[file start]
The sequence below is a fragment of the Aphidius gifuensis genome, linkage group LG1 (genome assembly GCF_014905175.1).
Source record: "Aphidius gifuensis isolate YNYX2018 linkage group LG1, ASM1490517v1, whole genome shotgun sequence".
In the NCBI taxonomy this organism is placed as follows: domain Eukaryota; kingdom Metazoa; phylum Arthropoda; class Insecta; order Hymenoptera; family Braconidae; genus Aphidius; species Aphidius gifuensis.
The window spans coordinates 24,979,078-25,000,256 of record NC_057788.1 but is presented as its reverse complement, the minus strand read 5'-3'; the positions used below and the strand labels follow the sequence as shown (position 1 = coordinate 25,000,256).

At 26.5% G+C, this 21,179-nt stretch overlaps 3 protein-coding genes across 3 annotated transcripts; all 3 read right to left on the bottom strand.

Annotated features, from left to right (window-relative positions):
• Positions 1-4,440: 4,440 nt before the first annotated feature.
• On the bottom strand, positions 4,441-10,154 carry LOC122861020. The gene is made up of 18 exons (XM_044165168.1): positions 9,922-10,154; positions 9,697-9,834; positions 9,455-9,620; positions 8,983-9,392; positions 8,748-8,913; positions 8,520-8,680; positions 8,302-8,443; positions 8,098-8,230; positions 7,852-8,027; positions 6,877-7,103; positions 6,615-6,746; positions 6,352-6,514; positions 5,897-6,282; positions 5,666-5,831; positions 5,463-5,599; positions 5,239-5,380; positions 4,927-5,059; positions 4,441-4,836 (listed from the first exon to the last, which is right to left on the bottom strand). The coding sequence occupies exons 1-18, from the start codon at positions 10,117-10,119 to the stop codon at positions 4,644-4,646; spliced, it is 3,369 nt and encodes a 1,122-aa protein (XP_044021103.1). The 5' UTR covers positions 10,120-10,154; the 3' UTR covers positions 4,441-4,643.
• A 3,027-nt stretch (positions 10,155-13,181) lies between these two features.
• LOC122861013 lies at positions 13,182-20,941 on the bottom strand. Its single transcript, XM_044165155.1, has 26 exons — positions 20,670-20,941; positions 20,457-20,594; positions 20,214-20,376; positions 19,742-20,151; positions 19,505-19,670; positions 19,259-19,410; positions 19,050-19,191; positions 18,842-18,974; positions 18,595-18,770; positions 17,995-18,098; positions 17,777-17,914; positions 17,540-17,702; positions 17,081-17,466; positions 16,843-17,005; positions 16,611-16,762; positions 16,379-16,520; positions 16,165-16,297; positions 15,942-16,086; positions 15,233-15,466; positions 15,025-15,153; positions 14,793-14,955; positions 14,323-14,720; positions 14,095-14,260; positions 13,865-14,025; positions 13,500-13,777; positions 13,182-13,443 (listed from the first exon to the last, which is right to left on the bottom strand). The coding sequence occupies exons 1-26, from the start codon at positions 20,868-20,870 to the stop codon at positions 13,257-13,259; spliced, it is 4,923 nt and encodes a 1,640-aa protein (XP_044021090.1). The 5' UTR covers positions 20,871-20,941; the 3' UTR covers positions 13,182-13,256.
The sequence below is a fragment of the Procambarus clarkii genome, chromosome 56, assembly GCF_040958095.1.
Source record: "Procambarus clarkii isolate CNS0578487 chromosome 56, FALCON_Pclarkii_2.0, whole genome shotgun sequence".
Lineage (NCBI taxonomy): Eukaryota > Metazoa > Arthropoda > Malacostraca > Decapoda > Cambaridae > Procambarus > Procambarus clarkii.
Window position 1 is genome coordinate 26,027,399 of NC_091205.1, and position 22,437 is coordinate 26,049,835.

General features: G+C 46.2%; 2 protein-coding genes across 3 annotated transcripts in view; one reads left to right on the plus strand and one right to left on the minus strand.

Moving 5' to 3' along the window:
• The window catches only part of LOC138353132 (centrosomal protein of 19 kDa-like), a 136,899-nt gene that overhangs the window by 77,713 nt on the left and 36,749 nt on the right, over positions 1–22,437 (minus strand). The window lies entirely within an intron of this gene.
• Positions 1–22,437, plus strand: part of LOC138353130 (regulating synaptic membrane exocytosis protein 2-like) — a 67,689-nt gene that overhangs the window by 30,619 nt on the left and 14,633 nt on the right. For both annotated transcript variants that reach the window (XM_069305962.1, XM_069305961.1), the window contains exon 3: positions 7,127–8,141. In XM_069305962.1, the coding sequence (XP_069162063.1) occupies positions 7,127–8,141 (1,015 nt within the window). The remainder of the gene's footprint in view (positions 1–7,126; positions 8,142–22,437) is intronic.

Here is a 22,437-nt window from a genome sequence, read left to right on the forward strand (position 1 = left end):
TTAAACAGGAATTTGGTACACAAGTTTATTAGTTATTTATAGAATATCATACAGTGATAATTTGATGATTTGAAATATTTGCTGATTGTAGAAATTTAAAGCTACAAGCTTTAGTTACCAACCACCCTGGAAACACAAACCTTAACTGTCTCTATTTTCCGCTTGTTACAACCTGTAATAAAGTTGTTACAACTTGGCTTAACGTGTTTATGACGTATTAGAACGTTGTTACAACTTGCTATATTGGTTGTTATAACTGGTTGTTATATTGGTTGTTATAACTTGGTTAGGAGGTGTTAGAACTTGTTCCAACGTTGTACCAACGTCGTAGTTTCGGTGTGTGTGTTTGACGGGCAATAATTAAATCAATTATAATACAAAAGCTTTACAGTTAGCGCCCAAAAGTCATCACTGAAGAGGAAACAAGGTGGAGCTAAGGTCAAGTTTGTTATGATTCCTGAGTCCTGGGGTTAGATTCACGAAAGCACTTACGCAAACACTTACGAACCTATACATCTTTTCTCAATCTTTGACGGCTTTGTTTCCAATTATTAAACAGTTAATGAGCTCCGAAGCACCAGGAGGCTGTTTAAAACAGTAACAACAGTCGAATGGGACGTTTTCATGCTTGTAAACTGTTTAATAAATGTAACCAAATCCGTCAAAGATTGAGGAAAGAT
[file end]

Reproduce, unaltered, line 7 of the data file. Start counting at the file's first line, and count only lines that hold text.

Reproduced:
• Positions 1-4,440: 4,440 nt before the first annotated feature.